Nimitz, ChesterChester Nimitz 1905 Fleet Admiral; held the dual command of Commander in Chief, United States Pacific Fleet ("CinCPac" pronounced "sink-pack"), for US naval forces and Commander in Chief, Pacific Ocean Areas (CinCPOA), for US and Allied air, land, and sea forces during World War II; Chief of Naval Operations (1945–1947) a[›][22][23]
Denfeld, Louis E.Louis E. Denfeld 1912 Admiral; Chief of Naval Operations (1947–1949); fired for his role in the "Revolt of the Admirals" a[›][24][25]
Carney, RobertRobert Carney 1916 Admiral; Chief of Naval Operations (1953–1955); Navy Cross recipient a[›][26][27]
Fechteler, WilliamWilliam Fechteler 1916 Admiral; Chief of Naval Operations (1951–1953) during the Korean War a[›][28][29]
Sherman, ForrestForrest Sherman 1918 Admiral; Chief of Naval Operations (1949–1951); Navy Cross recipient a[›][30][31]
Burke, ArleighArleigh Burke 1923 Admiral; Chief of Naval Operations (1955–1961); carrier and destroyer commander during World War II; Korean War veteran; Arleigh Burke-class of destroyers was named after him a[›][32][33]
Anderson, Jr., George WhelanGeorge Whelan Anderson, Jr. 1927 Admiral; Chief of Naval Operations (1961–1963), in charge of the blockade of Cuba during the Cuban Missile Crisis; ambassador to Portugal (1963–1966) c[›]a[›][34][35]
McDonald, David L.David L. McDonald 1928 Admiral; Chief of Naval Operations (1963–1967) during the eary Vietnam War a[›][36][37]
Moorer, Thomas HinmanThomas Hinman Moorer 1933 Admiral; Chief of Naval Operations (1967–1970); chairman of the Joint Chiefs of Staff (1970–1974) d[›]a[›][38][39]
Holloway III, James L.James L. Holloway III 1943 Admiral; Chief of Naval Operations (1974–1978); combat veteran of World War II, Korea, and Vietnam; established the Nuclear Powered Carrier Program; son of Admiral James L. Holloway, Jr. a[›][40][41]
Zumwalt, Jr., Elmo R.Elmo R. Zumwalt, Jr. 1943 Admiral; Chief of Naval Operations (1970–1974) during Vietnam War a[›][42][43]
Hayward, Thomas B.Thomas B. Hayward 1948 Admiral; Chief of Naval Operations (1978–1982); recipient of the Distinguished Flying Cross during the Korean War a[›][44][45]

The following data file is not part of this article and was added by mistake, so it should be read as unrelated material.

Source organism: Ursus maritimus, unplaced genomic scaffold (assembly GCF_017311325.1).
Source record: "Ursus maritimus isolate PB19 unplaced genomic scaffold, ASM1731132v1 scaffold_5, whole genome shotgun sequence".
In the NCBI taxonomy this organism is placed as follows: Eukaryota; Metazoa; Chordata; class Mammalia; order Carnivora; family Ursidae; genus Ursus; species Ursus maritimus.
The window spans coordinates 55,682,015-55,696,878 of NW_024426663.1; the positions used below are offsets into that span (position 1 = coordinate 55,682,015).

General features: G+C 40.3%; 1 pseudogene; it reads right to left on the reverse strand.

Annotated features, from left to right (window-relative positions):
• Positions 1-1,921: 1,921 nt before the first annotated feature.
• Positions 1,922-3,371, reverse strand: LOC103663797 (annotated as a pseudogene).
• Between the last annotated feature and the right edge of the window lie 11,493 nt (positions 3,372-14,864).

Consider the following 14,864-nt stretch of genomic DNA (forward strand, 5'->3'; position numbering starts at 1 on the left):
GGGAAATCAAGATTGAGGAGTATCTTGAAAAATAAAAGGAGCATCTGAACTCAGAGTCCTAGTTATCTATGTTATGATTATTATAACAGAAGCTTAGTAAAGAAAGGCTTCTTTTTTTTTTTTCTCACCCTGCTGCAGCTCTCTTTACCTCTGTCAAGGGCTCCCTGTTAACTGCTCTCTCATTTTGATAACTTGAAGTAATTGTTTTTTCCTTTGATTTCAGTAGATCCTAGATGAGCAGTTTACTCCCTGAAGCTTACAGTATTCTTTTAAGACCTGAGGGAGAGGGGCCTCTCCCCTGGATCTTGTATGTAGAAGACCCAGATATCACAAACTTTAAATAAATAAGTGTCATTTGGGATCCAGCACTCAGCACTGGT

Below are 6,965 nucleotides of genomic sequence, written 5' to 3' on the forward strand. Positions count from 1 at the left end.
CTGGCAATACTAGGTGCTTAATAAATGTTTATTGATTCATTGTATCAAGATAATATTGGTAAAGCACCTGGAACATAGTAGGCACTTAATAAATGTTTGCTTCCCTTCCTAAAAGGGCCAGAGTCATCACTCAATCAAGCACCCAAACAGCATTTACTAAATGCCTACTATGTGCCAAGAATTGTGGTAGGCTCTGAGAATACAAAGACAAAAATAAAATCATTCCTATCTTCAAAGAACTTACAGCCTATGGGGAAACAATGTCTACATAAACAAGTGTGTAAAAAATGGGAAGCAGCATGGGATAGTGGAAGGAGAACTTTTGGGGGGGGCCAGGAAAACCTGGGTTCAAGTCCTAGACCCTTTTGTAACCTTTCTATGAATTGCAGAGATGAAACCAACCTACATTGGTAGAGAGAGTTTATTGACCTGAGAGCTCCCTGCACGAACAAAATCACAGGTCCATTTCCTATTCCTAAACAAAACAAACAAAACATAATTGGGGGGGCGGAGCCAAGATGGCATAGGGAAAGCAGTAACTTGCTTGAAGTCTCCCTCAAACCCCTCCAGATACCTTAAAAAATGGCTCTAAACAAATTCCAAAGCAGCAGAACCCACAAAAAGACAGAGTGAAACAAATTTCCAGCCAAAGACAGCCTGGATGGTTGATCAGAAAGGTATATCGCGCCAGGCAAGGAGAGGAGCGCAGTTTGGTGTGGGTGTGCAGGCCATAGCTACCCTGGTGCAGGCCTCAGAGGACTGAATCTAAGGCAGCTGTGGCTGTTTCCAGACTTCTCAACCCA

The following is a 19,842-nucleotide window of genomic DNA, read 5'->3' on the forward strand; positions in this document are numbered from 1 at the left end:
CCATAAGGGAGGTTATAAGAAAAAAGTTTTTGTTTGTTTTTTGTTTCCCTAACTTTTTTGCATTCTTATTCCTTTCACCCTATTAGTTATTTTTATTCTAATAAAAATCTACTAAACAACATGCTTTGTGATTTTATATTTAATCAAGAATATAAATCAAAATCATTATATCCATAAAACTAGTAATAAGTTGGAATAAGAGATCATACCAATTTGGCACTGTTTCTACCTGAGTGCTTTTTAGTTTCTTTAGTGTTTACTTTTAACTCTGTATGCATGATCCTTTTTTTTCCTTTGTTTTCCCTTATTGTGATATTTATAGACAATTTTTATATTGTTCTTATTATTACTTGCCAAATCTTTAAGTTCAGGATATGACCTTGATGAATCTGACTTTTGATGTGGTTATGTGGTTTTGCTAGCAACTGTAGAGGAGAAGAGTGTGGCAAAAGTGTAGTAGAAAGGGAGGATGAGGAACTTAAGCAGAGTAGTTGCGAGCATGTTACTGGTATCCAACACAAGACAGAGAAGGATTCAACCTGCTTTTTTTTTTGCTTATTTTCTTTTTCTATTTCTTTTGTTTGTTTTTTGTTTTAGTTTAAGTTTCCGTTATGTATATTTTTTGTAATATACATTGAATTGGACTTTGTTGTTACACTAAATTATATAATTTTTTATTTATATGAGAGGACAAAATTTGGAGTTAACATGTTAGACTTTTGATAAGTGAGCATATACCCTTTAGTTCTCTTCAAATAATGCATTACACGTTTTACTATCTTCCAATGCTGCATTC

Watkins, James D.James D. Watkins 1949 Admiral; Chief of Naval Operations (1982–1986); Secretary of Energy (1989–1993); chairman of United States Commission on Ocean Policy that crafted Oceans Act of 2000 a[›]e[›][46][47]
Trost, CarlisleCarlisle Trost 1953 Admiral; Chief of Naval Operations (1986–1990); submarine officer; graduated first in his class; Olmstead Scholar a[›][48][49][50]
Kelso, Frank B.Frank B. Kelso 1956 Admiral; Chief of Naval Operations (1990–1994); Supreme Allied Commander, Atlantic; submarine officer; Secretary of the Navy (acting) (1993) a[›][51][52]
Johnson, Jay L.Jay L. Johnson 1968 Admiral; Chief of Naval Operations (1996–2000); aviator a[›][53][54]
Mullen, MichaelMichael Mullen 1968 Admiral; Chief of Naval Operations (2005–2007); chairman of the Joint Chiefs of Staff (2007–2011) d[›]a[›][55][56]
Roughead, GaryGary Roughead 1973 Admiral; Chief of Naval Operations (2007–2011); Surface Warfare Officer (SWO) a[›][57][58]
Greenert, Jonathan W.Jonathan W. Greenert 1975 Admiral; Chief of Naval Operations (2011–present); Submarine officer (SS) [59]
William Benson
Ernest J. King
Elmo Zumwalt
CDR James L. Hollowell III, seated in his Douglas A4D Skyhawk attack aircraft, while serving as commanding officer of Attack Squadron 83 (VA-83) on USS Essex (CVA-9)
Carlisle Trost
Michael Mullen

References[edit]

General

^ a: "Chief of Naval Operations". United States Naval Academy. 2009. Retrieved 2009-02-13. 
^ b: "Notable Graduates". United States Naval Academy. 2009. Retrieved 2009-02-08. 
^ c: "United States Ambassadors". United States Naval Academy. 2009. Retrieved 2009-02-12. 
^ d: "Chairmen of the Joint Chiefs of Staff". United States Naval Academy. 2009. Retrieved 2009-02-12. 
^ e: "Cabinet Members". United States Naval Academy. 2009. Retrieved 2009-02-14. 
^ f: "Astronauts". United States Naval Academy. 2009. Retrieved 2009-02-08. 

Inline citations
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  4. ^ "William S. Benson Class of 1877". United States Naval Academy. Retrieved 2009-02-19. 
  5. ^ "Admiral William S. Benson, U.S.N.". Knights of Columbus. Retrieved 2009-02-21. 
  6. ^ "Robert E. Coontz Class of 1885". United States Naval Academy. Retrieved 2009-02-19.